In this case, the use of television risks removing the subject even more from the control of the symbolic categories of space, time, and person. It muddles perception, adding to the symbolic confusion and unconnected phantasms. It is the discursive capacity of the subject which one thus finds implicated.
Not only can the use of television not supplement a lack in the symbolic register, as some naively believe, but one risks muddling it even more at each viewing. This remark applies to all sensorial prostheses, not only for tele-vision [i.e., tele or transporter, of vision], but for the tele-machines which play upon tele-presencee, that is to say all those devices which transport a here to there, and a there to here: video games, portable telephones hereafter accompanying each one of us twenty-four seven . . . Everywhere is found the risk of decoupling the competence of some and enlarging the confusion of others. Certain subjects become beings quasi-enfranchised by spatio-temporal constraints, others don't know how to live in any space-time.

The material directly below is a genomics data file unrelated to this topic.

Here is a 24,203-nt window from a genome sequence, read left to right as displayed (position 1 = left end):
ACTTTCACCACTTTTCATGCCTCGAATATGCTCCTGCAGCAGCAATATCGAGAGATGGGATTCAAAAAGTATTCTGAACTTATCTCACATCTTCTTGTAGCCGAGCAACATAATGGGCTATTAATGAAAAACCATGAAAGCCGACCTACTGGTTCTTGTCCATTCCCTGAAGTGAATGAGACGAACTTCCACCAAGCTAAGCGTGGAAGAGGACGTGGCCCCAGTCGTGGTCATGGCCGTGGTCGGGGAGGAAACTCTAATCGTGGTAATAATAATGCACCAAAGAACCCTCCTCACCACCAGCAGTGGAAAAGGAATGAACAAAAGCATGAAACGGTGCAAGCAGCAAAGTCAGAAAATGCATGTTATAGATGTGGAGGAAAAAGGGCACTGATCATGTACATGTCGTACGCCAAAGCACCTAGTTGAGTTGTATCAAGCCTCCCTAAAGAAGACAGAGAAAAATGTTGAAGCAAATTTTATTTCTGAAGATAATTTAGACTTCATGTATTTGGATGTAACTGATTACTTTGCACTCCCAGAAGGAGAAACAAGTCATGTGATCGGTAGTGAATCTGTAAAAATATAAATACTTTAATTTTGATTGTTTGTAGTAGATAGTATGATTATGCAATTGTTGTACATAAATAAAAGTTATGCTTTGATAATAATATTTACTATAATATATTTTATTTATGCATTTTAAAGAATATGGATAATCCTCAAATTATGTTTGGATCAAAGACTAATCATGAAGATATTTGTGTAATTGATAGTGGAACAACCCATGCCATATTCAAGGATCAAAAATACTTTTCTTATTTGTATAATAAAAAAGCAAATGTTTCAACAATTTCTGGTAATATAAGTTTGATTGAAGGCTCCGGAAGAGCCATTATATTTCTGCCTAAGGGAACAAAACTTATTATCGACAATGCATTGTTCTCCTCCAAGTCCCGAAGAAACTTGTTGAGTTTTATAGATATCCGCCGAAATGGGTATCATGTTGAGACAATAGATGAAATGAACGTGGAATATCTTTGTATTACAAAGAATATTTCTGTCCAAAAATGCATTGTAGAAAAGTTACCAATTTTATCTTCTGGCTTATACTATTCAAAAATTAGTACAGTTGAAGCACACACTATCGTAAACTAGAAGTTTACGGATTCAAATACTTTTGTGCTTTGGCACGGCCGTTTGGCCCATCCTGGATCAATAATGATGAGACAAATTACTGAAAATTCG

These are the essentials of the "children on the telly" which one finds henceforward at school. One understands now why a number of teachers are reduced to making the bitter statement that those that are before them "are no longer students", "they don't listen anymore." They speak probably less and less. They're not becoming mute; on the contrary, but they illustrate the great difficulty of integrating themselves into the fiber of discourse which distributes alternatively each one into his or her place: (s)he who speaks is (s)he who listens. It is no longer possible to reenter the discourse which, at school, permits one (the teacher) to advance propositions founded on reason (being a multiple knowledge accumulated by previous generations and constantly reactualized), and the other (the student) to dispute them as far as (s)he is able.